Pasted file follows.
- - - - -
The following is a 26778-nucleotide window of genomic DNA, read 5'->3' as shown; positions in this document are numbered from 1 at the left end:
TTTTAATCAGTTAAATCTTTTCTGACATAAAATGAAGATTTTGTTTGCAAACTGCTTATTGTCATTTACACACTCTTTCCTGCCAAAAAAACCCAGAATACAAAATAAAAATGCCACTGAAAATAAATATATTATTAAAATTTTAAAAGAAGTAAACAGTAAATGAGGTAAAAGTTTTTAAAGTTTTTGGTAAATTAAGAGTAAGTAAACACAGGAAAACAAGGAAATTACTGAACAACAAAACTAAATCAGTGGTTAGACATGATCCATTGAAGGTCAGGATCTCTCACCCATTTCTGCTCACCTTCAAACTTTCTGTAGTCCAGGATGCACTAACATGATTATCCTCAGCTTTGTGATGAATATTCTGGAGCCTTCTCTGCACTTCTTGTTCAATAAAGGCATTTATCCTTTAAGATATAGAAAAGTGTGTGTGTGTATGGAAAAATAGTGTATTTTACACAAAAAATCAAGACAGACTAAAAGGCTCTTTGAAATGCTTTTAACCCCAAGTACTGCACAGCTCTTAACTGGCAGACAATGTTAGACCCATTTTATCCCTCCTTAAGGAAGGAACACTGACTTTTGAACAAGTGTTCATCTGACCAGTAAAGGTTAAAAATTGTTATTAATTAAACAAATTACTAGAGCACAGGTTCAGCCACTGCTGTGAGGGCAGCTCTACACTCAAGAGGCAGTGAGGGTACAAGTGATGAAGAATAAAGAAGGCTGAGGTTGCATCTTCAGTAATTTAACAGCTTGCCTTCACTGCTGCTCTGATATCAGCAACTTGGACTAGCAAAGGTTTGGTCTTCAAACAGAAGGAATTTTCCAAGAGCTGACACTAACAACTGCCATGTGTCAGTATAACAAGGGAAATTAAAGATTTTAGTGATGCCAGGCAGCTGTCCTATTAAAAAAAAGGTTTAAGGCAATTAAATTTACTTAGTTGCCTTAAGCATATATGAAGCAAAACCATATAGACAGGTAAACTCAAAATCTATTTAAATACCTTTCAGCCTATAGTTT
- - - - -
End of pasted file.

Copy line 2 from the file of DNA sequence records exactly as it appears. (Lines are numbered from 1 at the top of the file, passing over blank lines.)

TTTTAATCAGTTAAATCTTTTCTGACATAAAATGAAGATTTTGTTTGCAAACTGCTTATTGTCATTTACACACTCTTTCCTGCCAAAAAAACCCAGAATACAAAATAAAAATGCCACTGAAAATAAATATATTATTAAAATTTTAAAAGAAGTAAACAGTAAATGAGGTAAAAGTTTTTAAAGTTTTTGGTAAATTAAGAGTAAGTAAACACAGGAAAACAAGGAAATTACTGAACAACAAAACTAAATCAGTGGTTAGACATGATCCATTGAAGGTCAGGATCTCTCACCCATTTCTGCTCACCTTCAAACTTTCTGTAGTCCAGGATGCACTAACATGATTATCCTCAGCTTTGTGATGAATATTCTGGAGCCTTCTCTGCACTTCTTGTTCAATAAAGGCATTTATCCTTTAAGATATAGAAAAGTGTGTGTGTGTATGGAAAAATAGTGTATTTTACACAAAAAATCAAGACAGACTAAAAGGCTCTTTGAAATGCTTTTAACCCCAAGTACTGCACAGCTCTTAACTGGCAGACAATGTTAGACCCATTTTATCCCTCCTTAAGGAAGGAACACTGACTTTTGAACAAGTGTTCATCTGACCAGTAAAGGTTAAAAATTGTTATTAATTAAACAAATTACTAGAGCACAGGTTCAGCCACTGCTGTGAGGGCAGCTCTACACTCAAGAGGCAGTGAGGGTACAAGTGATGAAGAATAAAGAAGGCTGAGGTTGCATCTTCAGTAATTTAACAGCTTGCCTTCACTGCTGCTCTGATATCAGCAACTTGGACTAGCAAAGGTTTGGTCTTCAAACAGAAGGAATTTTCCAAGAGCTGACACTAACAACTGCCATGTGTCAGTATAACAAGGGAAATTAAAGATTTTAGTGATGCCAGGCAGCTGTCCTATTAAAAAAAAGGTTTAAGGCAATTAAATTTACTTAGTTGCCTTAAGCATATATGAAGCAAAACCATATAGACAGGTAAACTCAAAATCTATTTAAATACCTTTCAGCCTATAGTTT